When considering this, the use cases should always be kept in mind. Let's take Level 5, for example: driving without a steering wheel and without pedals. In other words, the vehicle drives autonomously. At the moment, I cannot conclusively judge which sensors are needed for this. To me, camera technology seems to be a major challenge: What do I do in fog, for example? Do I have to park the car? Several radar or lidar systems would certainly be helpful here.

Much also depends on the capabilities of the detection or processing software. What can be implemented in terms of AI (artificial intelligence) & machine learning in this context? And how much support is needed via edge computing - i.e. 5G/6G from the cloud. Waymo and Cruise have a clear strategy here: they don't need edge connectivity. But they do have an enormous amount of sensors and corresponding processing technology to be able to drive autonomously. The first demonstration projects in San Francisco prove that this can work. However, this is certainly not a vehicle for series production because it is not (yet) suitable for everyday use. And finally, in the next few years, the question will certainly arise as to how much user experience will be needed for the individual in automated driving?

Equipping a sports car with a fully automated driving system makes no sense. However, providing support for everyday driving by warning of dangerous situations, automatically braking the electric car, or intervening in the steering is much more likely to make sense. All of this increases safety on the road. It will be exciting to see in which applications fully automated, and autonomous driving will become established.

Fact check – autonomous driving

Autonomous driving with sensor system and wireless communication network
metamorworks /
2021-07-29 short info

Automobile manufacturers, suppliers and software companies are working on the vision of autonomous vehicles and are hoping for more growth and new business models as a result. They are in a hard-fought international competition for supremacy in this area. However, until autonomous vehicles are a reality and humans are only passengers and no longer must actively intervene, there are still many open questions to be answered. In addition to technical challenges such as reliable data acquisition from video cameras and many sensors such as radar and lidar, this also includes legal, ethical, and social issues.

Read more

Marelli stands for performance and personality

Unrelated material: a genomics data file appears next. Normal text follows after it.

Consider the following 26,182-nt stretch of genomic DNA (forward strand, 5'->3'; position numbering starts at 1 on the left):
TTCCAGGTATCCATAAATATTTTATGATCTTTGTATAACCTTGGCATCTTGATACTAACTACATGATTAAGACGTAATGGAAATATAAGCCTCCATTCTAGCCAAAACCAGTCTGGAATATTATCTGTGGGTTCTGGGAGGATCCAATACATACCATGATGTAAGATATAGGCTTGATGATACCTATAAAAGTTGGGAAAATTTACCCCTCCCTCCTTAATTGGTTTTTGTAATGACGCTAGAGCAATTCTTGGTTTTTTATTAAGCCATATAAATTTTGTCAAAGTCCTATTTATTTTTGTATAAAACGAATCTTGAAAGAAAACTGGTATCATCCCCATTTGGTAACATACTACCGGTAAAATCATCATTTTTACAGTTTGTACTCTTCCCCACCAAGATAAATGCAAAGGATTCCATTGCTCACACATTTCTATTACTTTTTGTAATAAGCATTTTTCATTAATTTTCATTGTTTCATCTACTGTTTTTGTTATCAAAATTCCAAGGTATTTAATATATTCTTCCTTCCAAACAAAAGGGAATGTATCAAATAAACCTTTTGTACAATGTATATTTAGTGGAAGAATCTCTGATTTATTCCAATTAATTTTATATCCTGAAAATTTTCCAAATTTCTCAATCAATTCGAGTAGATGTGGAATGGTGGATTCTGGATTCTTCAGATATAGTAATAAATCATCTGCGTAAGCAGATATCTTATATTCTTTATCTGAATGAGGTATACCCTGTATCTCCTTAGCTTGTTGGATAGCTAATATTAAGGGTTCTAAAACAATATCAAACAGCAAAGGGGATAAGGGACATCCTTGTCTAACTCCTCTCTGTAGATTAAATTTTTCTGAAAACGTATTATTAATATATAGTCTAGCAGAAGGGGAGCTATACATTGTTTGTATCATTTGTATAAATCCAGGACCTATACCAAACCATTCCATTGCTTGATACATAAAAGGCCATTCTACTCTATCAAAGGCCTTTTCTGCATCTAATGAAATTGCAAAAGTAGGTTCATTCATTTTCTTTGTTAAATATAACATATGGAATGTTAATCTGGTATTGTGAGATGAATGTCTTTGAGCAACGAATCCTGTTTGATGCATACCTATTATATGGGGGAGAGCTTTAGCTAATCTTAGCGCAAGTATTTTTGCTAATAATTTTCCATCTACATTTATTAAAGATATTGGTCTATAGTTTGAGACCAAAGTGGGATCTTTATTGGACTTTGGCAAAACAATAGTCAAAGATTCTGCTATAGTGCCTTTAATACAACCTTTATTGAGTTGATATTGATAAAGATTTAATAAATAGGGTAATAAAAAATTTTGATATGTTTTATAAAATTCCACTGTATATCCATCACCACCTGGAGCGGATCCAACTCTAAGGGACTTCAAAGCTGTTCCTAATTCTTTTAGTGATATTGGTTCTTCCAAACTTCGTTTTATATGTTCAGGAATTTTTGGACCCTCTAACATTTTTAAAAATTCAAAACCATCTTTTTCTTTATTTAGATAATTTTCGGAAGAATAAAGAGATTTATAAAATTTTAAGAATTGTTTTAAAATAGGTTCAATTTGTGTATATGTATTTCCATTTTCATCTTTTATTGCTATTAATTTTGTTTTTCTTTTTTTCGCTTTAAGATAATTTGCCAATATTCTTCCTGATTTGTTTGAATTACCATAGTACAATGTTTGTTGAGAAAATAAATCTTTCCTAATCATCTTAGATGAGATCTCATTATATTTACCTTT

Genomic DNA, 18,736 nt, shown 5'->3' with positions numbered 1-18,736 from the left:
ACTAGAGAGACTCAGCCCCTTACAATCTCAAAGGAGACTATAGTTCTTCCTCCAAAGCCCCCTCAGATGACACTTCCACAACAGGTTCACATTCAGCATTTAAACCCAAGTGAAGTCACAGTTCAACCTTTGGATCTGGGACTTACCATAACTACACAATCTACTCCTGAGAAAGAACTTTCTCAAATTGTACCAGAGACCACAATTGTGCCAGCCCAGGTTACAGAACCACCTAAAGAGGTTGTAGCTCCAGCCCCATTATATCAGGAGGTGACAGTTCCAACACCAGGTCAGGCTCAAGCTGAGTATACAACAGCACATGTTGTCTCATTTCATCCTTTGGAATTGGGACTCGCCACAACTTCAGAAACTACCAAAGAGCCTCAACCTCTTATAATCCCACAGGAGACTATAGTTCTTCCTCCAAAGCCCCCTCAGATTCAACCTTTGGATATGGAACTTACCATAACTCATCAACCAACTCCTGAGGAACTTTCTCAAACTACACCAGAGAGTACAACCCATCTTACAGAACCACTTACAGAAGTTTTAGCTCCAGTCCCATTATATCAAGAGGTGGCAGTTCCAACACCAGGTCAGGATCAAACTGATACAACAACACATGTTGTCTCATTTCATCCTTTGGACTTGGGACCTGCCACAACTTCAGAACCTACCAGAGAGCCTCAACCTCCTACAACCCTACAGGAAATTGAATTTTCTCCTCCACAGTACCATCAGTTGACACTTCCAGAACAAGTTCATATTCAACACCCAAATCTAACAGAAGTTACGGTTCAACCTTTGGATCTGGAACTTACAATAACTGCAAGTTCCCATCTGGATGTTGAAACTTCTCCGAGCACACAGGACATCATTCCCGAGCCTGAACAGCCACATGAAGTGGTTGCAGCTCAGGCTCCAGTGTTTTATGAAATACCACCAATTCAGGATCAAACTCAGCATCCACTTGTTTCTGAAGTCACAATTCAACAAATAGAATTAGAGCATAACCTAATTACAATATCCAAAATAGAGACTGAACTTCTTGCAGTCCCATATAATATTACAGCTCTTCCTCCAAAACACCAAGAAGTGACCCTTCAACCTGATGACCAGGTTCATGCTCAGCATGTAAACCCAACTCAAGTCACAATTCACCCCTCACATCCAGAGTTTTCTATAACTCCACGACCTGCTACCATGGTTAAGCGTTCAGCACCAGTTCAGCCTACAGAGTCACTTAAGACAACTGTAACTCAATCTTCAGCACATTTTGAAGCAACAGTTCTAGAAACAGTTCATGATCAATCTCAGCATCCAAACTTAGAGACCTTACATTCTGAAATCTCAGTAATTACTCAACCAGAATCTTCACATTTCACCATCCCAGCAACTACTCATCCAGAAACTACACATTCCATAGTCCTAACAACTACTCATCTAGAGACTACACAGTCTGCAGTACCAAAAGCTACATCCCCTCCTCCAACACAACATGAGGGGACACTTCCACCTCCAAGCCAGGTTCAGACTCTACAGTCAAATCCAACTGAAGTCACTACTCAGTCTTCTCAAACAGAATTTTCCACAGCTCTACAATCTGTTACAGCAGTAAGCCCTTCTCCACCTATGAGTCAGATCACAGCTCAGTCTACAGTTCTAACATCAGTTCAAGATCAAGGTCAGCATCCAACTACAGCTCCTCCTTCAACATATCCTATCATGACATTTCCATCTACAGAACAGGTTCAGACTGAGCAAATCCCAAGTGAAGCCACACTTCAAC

VDE: What are Marelli's visions and plans for the coming years?

Fetzer: Marelli focuses on two key areas: Performance and Personality. Performance revolves in particular around powertrains - both electric and combustion engine. This includes injection and exhaust systems, as well as vehicle suspension and damping systems.

We see Personality as a major growth area. This includes interiors such as dashboard consoles, electronic systems, display elements and instruments - generally speaking, new operating concepts for the vehicle. And of course smart surfaces. In other words, beautifully designed surfaces that transform into electronic controls when touched. And finally, of course, the exterior, i.e. lighting technology and lighting elements.

We want to be involved in and support all these components, which have a strong influence on the personality of a vehicle. We see a major growth market here. In the future, the difference between good and bad engines will lie solely in their range. This means that differentiation via the powertrain will be largely eliminated. Ergo, the OEM must differentiate and position itself elsewhere. Current vehicles with new cockpit areas and infotainment system installed in them set new impulses. In the past, the cockpit was also important because it was the first point of contact between the driver and the car. In the future, however, it will become much more important because the whole subject of interiors will have to be rethought. Automation functions, design options, the use of new technologies such as augmentend or virtual reality appear conceivable. Already, automakers are differentiating themselves through lighting and electronics such as OLED at the rear of the vehicle. This plays a major role, especially in vehicle as well as brand perception.

VDE: We have noticed that a lot of things are becoming homogenized, and powertrains no longer make the difference. Against this background, how do you see the German OEMs positioned vis-à-vis the international competition?

Fetzer: Objectively speaking, the European automotive industry was very cautious about electromobility for a long time. A radical rethink has now taken place here. I would like to mention Volkswagen, Mercedes-Benz, BMW and Stellantis here, which have made major investments. One example is ACC (Automotive Cells Company), a joint venture between Total, Mercedes and Stellantis.

Electromobility is certainly not becoming a dead end for the European auto industry. At the same time, however, Tesla has established itself as a serious competitor. They are well positioned technically and in terms of manufacturing technology. And others will follow. There will be a shift, but not so much starting from Europe. There are some strong startups in the U.S. and China. Xpeng and Nio come to mind first as innovation drivers. They're also going to give some of their Chinese competitors a run for their money. There are voices in China that say 50 percent of Chinese OEMs will no longer exist in ten years. All in all, it's a good competition and the European automotive industry is very well positioned.